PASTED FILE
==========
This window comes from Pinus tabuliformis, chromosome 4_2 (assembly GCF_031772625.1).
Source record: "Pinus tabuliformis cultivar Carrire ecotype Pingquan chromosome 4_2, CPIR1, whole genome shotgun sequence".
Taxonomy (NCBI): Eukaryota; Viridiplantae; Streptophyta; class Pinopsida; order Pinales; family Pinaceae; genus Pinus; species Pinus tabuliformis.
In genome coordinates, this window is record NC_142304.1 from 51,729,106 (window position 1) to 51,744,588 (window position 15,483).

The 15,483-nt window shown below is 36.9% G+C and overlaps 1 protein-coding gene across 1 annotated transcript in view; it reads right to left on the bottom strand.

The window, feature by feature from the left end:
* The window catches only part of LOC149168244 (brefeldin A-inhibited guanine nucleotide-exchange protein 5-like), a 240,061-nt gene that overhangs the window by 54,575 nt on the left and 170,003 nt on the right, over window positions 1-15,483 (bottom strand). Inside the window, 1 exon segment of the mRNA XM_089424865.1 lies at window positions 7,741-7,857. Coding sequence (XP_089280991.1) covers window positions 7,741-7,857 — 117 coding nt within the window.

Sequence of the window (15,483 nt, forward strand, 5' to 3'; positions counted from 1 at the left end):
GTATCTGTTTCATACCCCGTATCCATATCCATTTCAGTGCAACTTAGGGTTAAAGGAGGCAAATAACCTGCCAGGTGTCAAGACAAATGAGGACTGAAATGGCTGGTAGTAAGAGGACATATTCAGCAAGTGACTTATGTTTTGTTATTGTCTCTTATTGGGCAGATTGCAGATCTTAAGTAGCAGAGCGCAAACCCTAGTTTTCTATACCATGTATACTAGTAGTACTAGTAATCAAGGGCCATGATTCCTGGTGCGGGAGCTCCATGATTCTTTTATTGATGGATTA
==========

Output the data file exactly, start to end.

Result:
This window comes from Pinus tabuliformis, chromosome 4_2 (assembly GCF_031772625.1).
Source record: "Pinus tabuliformis cultivar Carrire ecotype Pingquan chromosome 4_2, CPIR1, whole genome shotgun sequence".
Taxonomy (NCBI): Eukaryota; Viridiplantae; Streptophyta; class Pinopsida; order Pinales; family Pinaceae; genus Pinus; species Pinus tabuliformis.
In genome coordinates, this window is record NC_142304.1 from 51,729,106 (window position 1) to 51,744,588 (window position 15,483).

The 15,483-nt window shown below is 36.9% G+C and overlaps 1 protein-coding gene across 1 annotated transcript in view; it reads right to left on the bottom strand.

The window, feature by feature from the left end:
* The window catches only part of LOC149168244 (brefeldin A-inhibited guanine nucleotide-exchange protein 5-like), a 240,061-nt gene that overhangs the window by 54,575 nt on the left and 170,003 nt on the right, over window positions 1-15,483 (bottom strand). Inside the window, 1 exon segment of the mRNA XM_089424865.1 lies at window positions 7,741-7,857. Coding sequence (XP_089280991.1) covers window positions 7,741-7,857 — 117 coding nt within the window.

Sequence of the window (15,483 nt, forward strand, 5' to 3'; positions counted from 1 at the left end):
GTATCTGTTTCATACCCCGTATCCATATCCATTTCAGTGCAACTTAGGGTTAAAGGAGGCAAATAACCTGCCAGGTGTCAAGACAAATGAGGACTGAAATGGCTGGTAGTAAGAGGACATATTCAGCAAGTGACTTATGTTTTGTTATTGTCTCTTATTGGGCAGATTGCAGATCTTAAGTAGCAGAGCGCAAACCCTAGTTTTCTATACCATGTATACTAGTAGTACTAGTAATCAAGGGCCATGATTCCTGGTGCGGGAGCTCCATGATTCTTTTATTGATGGATTA